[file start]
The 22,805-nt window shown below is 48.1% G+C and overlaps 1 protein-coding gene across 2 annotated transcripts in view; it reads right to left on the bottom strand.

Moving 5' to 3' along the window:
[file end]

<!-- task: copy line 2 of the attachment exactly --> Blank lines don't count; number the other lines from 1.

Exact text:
Moving 5' to 3' along the window: